Government schemes are divided into two categories, that is, centrally sponsored schemes and central sector schemes.
Central Sector Schemes
The government schemes which are designed, planned and completely funded by the central government are known as central schemes. Based on subjects from the union list, the schemes are formulated by the centre. Besides this, there are some schemes that are only implemented in the states but the funding comes from the central government.
Centrally Sponsored Schemes
Centrally Sponsored Schemes on the other hand are schemes that are funded partially by both the Central and State Governments. CSS is basically the way through which the central government helps the states run their plans financially. A certain percentage of the funding is provided by the states, although most of it rests with the centre. The amount of state participation varies from state to state. A lot of central government ministries directly transfer the required funds to the state. The implementation of centrally sponsored schemes is made under the union territory or state government. These schemes are created on areas that are covered by the state government.
These schemes are divided into three categories based on their funding patterns i.e. core of the core, core and optional. There is financial participation from the state in every such scheme, the share coming in from the state differs depending on the scheme category. Geographically and demographically disadvantaged states get a higher share from the central government.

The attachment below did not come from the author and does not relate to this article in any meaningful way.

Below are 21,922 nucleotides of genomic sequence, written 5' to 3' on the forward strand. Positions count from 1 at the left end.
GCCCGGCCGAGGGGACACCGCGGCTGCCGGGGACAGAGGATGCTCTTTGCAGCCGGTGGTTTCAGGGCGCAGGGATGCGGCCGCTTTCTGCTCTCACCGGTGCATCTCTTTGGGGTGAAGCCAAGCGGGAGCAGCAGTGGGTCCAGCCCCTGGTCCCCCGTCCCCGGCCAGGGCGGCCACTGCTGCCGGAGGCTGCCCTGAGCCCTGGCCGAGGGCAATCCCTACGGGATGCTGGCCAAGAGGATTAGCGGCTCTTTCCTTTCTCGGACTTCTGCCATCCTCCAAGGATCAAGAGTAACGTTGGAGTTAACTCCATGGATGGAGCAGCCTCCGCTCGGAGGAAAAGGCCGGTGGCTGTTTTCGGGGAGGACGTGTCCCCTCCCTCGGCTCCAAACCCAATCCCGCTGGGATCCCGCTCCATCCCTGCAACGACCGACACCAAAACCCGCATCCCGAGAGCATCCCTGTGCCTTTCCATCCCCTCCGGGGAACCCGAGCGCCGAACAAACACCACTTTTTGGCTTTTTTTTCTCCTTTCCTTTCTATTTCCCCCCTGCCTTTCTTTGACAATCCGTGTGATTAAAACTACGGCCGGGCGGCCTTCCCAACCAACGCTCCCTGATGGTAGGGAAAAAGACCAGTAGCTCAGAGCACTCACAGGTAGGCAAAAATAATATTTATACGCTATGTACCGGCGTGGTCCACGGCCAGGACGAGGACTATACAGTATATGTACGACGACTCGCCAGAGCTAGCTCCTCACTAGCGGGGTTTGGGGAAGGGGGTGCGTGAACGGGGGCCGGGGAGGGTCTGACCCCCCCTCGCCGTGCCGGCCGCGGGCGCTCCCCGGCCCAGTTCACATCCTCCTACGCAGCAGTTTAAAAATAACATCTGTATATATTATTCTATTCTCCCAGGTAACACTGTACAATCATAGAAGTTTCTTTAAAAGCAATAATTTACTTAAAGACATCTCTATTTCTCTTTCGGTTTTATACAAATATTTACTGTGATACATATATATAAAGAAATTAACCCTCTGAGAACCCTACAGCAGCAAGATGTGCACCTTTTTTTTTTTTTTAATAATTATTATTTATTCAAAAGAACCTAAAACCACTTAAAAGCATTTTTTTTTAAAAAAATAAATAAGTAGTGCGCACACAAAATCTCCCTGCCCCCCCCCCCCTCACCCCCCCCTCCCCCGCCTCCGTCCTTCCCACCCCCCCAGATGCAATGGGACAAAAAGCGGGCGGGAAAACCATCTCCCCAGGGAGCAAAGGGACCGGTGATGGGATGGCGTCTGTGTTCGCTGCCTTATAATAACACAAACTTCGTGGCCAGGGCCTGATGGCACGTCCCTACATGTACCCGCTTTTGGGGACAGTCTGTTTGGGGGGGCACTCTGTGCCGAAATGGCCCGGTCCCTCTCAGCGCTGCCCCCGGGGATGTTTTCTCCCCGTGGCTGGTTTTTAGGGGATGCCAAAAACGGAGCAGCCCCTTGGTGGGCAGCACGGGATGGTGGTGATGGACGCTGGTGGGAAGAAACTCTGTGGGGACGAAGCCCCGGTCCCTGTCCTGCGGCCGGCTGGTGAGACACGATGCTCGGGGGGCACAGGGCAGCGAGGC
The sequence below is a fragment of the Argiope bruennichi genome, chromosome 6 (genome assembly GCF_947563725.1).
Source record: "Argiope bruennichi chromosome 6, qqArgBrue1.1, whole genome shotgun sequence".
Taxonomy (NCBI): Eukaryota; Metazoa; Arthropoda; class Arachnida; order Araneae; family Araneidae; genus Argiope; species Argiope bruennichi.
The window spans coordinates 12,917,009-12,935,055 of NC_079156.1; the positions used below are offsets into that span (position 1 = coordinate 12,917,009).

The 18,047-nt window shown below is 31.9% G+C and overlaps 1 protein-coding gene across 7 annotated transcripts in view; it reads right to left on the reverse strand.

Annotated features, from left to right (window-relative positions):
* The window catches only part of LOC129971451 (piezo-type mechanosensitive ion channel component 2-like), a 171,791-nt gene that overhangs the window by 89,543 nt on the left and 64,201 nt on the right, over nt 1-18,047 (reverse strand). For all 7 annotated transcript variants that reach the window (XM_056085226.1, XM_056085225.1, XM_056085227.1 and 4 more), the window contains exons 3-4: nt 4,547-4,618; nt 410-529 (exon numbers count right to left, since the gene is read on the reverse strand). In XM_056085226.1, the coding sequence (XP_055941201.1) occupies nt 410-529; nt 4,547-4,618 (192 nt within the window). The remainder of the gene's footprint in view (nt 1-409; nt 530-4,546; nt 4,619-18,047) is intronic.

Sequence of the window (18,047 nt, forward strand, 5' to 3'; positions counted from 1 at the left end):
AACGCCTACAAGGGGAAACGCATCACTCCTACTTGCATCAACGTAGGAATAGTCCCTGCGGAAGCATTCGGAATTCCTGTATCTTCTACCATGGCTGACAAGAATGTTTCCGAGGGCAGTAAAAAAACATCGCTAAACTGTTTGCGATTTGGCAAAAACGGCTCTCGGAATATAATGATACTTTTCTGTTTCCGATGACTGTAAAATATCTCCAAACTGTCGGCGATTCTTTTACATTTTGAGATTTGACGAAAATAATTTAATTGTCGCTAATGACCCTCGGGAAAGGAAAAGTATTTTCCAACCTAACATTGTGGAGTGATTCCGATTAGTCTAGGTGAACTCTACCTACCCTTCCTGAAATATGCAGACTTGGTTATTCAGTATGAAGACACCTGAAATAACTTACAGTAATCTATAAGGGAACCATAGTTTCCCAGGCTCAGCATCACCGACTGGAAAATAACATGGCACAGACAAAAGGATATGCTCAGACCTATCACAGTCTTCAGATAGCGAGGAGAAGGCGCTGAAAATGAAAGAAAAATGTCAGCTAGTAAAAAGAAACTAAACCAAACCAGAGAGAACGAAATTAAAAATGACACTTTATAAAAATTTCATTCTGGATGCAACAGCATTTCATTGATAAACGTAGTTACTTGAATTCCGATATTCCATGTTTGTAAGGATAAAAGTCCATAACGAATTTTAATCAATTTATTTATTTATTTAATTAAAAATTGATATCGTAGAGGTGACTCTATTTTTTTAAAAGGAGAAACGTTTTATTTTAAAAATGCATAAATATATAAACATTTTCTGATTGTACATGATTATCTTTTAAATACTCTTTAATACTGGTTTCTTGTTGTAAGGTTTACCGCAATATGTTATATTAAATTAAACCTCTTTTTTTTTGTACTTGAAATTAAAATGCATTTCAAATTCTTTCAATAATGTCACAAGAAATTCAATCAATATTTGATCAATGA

The Core of the core schemes are normally government flagship schemes. Currently, there are 6 umbrella schemes which are considered under this category. After restructuring (recommendation from various sub-groups) , the Core of the Core schemes retain their expenditure allocation framework. Most of these schemes prescribe specific financial participation by states. For example, in the case of MGNREGA, state governments have to incur 25% material expenditure.
For core schemes, the funding pattern follows a 60:40 ratio where more of the funding comes from the central government, except in case of difficult states like North Eastern states, Jammu & Kashmir, and some special category states, where the pattern followed is more along the lines of 90:10.
In case of optional schemes, normally state governments plan the schemes and request the central government to fund some portion of the total outlay. The general funding pattern of the optional schemes are 50:50 (State:State). However, the union government funds upto 80% of the expenditure in case of North Esatern & Himalayan states.
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